The 2019 average health insurance premiums and amounts of employee contribution are shown for selected cities and metropolitan regions. MEPS table IX.A.2 shows annual premium costs for single, single-plus-one, and family coverage for private-sector businesses. Only 3 areas had average single premiums under $6,000 per year. Average single premiums in many parts of the country continue to exceed $8,000. Anchorage Alaska had an average single premium of $9,530. Lowest single rate $5,605 was in San Antonio-New Braunfels, Texas. Average employee-plus-one premiums were over $11,000 across the US; just one exception was the San Antonio area, where premiums for employee-plus-one cost $10,894. The New Haven-Milford, Connecticut employee-plus-one rate topped $17,000. Family premiums were best in Virginia Beach-Norfolk-Newport News, VA and Fargo, North Dakota at just over $17,000 per year. Family premiums were highest in parts of New Jersey, nearing $25,000. Average Single contribution was under $2000 across the US. Coverage levels and plan design will vary. Data from MEPS, the Medical Expenditure Panel Survey, Insurance Component.
Study by Milliman shows that cost-shifting from Medicare and Medicaid underpayments added $1,788 to a family health insurance cost in 2006-2007. This amounts to about 15% of the amount paid for hospital and physician costs for privately insured people. Premiums paid through employer-provided insurance were estimated to be 10.6% higher due to the cost-shifting. With medical inflation, the cost shift would be more than $2,600 in today’s dollars, or more than $200 on the monthly premium. Study was commissioned by the AHA (American Hospital Association), AHIP and Blue Cross Blue Shield Assn/Premera Blue Cross, released December 2008.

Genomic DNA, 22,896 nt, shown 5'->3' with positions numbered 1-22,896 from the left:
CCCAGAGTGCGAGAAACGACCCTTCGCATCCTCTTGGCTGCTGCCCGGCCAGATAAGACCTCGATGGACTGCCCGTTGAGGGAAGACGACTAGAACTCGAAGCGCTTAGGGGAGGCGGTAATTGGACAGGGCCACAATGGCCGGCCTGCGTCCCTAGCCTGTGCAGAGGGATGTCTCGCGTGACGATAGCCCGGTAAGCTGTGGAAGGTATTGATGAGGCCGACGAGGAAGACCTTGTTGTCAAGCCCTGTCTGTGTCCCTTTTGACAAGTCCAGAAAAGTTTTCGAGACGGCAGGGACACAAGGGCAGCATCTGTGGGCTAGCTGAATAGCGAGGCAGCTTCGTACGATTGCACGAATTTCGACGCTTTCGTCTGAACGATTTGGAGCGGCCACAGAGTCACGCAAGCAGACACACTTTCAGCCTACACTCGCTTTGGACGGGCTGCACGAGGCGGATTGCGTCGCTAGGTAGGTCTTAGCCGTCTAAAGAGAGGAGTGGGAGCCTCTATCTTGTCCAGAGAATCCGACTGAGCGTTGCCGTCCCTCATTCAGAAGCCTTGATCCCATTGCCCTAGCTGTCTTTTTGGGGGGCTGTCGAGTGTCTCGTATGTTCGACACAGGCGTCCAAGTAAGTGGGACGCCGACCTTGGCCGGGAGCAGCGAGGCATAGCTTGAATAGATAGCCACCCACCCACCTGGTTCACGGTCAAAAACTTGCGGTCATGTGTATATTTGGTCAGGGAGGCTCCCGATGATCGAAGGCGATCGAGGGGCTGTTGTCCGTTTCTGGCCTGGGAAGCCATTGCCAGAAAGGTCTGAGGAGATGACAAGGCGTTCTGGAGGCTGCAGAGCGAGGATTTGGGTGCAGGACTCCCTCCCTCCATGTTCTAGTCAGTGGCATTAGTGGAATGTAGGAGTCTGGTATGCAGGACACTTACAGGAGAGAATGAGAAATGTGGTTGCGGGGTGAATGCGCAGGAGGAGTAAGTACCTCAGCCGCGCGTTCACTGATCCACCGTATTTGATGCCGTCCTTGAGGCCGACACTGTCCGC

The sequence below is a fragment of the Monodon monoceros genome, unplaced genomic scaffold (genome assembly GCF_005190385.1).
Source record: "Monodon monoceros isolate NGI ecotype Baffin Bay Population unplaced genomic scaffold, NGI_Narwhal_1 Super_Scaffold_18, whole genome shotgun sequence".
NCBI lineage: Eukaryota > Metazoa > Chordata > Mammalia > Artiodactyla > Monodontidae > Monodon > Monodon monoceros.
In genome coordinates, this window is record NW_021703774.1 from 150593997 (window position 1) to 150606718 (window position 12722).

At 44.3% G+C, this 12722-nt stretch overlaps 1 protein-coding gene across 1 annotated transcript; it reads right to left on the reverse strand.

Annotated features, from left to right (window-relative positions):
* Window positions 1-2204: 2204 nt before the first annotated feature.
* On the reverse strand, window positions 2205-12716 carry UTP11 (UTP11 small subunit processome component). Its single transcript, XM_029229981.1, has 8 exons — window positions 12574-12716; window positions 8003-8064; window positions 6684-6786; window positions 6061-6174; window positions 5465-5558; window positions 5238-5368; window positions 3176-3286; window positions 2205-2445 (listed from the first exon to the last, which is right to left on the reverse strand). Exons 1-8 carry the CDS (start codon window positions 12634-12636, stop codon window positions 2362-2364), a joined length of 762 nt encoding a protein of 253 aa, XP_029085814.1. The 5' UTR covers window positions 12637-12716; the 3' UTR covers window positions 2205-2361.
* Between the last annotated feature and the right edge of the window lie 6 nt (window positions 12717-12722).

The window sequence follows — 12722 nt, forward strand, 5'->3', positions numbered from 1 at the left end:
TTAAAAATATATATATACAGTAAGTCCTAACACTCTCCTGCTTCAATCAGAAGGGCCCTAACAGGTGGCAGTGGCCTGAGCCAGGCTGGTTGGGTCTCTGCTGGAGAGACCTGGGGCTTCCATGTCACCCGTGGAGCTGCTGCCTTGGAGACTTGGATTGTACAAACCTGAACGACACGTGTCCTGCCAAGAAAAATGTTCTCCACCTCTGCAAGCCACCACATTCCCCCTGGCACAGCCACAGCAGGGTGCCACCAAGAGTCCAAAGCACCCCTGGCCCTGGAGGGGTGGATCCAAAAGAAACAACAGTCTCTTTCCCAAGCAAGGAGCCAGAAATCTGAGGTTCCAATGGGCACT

CMS reported average rate changes in health insurance premiums for 2021 on the federal exchange marketplace for two types of sample consumers – a 27 year old, and a family of four. The premium cost for the second-lowest cost silver plan is reported to be reduced by 2%, on average, for the 2021 enrollment currently underway. The healthcare.gov exchange opened on November 1, 2020. No information about average price hikes or reductions were presented for older consumers. Also not disclosed in the CMS press release, Oct. 19, 2020, is the increase in the size of deductibles.